The Los Angeles County district attorney's office has opened an investigation into Beverly Hills High School Principal Carter Paysinger and the for-profit summer sports camp he owns, according to several people with knowledge of the inquiry.
The district attorney's office would not confirm the investigation, but acknowledged that the public integrity division had received a complaint about Paysinger and the sports program.
The investigation comes six weeks after The Times reported that the Beverly Hills Sports Academy, held on campus, is owned by Paysinger and operated by two school employees. The article found that none of the camp's fees — which range from $200 to $385 for the monthlong training session — goes toward the athletic teams at Beverly Hills High. The camp brings in $60,000 to $70,000 a summer, according to the district.
Parents say they were led to believe that the academy was a mandatory, school-sanctioned camp for athletes and that fees would help fund sports teams. Others say that they were strongly encouraged by the principal and other administrators to enroll their children to give them a better chance at making teams.
Parents also contend that it is a conflict of interest for public school officials to operate a business catering solely to their students. The school board last month approved a review of the program by an outside law firm.
Beverly Hills Unified School District spokeswoman Tracy Balsz said the system was made aware of the investigation by the district attorney's office.
Supt. Gary Woods declined to comment.
Paysinger's attorney, Reed Aljian, said in a statement: "Carter Paysinger has dedicated his entire career to the service of this community as a respected educator and administrator. He has not been informed of any criminal inquiry. However, he looks forward to fully cooperating with any investigation, which will prove that he did not engage in any improper conduct."
According to a letter to the district obtained by The Times, the public integrity division "is conducting an investigation which requires access to certain documents." The letter, from Lou Costanza, the supervising investigator, goes on to ask for Paysinger's economic conflict-of-interest statements from 2008 to the present.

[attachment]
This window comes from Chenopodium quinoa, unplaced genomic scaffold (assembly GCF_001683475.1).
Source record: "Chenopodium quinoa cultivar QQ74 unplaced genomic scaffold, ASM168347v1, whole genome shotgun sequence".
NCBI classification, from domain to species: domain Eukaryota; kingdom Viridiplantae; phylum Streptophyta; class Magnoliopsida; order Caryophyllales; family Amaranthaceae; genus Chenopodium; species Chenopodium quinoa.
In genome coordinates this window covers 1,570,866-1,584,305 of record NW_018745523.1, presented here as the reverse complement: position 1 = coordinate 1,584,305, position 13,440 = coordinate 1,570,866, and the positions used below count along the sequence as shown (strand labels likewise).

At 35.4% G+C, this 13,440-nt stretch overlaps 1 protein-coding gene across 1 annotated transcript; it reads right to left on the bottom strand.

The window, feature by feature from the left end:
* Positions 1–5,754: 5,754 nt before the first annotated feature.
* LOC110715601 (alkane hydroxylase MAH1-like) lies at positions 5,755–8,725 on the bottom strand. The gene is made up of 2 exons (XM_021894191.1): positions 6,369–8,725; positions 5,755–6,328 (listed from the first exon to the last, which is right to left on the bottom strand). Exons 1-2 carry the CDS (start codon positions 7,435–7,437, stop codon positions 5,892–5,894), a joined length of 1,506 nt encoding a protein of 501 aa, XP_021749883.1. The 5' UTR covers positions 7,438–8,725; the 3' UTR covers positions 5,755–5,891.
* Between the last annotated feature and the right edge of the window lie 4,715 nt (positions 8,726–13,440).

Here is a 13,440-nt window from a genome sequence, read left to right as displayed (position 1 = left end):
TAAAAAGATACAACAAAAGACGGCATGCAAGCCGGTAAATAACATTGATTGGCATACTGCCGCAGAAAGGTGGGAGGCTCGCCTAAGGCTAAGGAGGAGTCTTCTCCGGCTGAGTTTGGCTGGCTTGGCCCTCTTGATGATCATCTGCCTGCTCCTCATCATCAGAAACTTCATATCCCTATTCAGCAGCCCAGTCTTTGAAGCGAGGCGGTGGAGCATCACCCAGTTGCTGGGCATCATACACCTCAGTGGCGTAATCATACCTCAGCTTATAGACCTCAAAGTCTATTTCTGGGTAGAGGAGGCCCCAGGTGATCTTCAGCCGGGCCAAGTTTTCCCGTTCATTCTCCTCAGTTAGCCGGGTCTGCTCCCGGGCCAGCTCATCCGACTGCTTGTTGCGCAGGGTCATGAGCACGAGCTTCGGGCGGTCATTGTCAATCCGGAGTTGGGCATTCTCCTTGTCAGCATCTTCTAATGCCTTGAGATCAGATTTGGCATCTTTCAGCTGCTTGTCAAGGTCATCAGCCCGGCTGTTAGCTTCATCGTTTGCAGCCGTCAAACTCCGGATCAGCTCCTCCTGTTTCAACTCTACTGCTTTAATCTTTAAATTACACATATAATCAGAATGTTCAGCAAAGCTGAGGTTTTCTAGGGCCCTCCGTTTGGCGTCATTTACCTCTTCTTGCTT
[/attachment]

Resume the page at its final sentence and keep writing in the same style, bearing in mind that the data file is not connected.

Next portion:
Paysinger, however, was only required to complete the statements once he became principal in 2010, Balsz said. He was previously the school's athletic director.
In those statements — for 2010 to 2012 — Paysinger declared no possible conflicts of interest, according to the documents provided by the district.
When interviewed by investigators, two people said they were asked what they knew about the sports program and Paysinger's involvement. One person provided investigators with checks cashed by the Beverly Hills Sports Academy.
In 1997, the district asked Paysinger to run a summer sports program at the school — which previously had been operated by a local university, according to Aljian.
That year, Paysinger registered the business name Beverly Hills Sports Academy, and he listed himself as owner as recently as 2012. Once Paysinger became an administrator, he gave up day-to-day involvement, Aljian said.
A business tax application — a requirement to do business in Beverly Hills — has never been filed for the academy, according to the city.
The Beverly Hills Sports Academy takes place each June and is "designed to provide a comprehensive summer conditioning program for the Beverly Hills High School student athletes," its pamphlet and program application say.
Times staff writer Jack Leonard contributed to this report.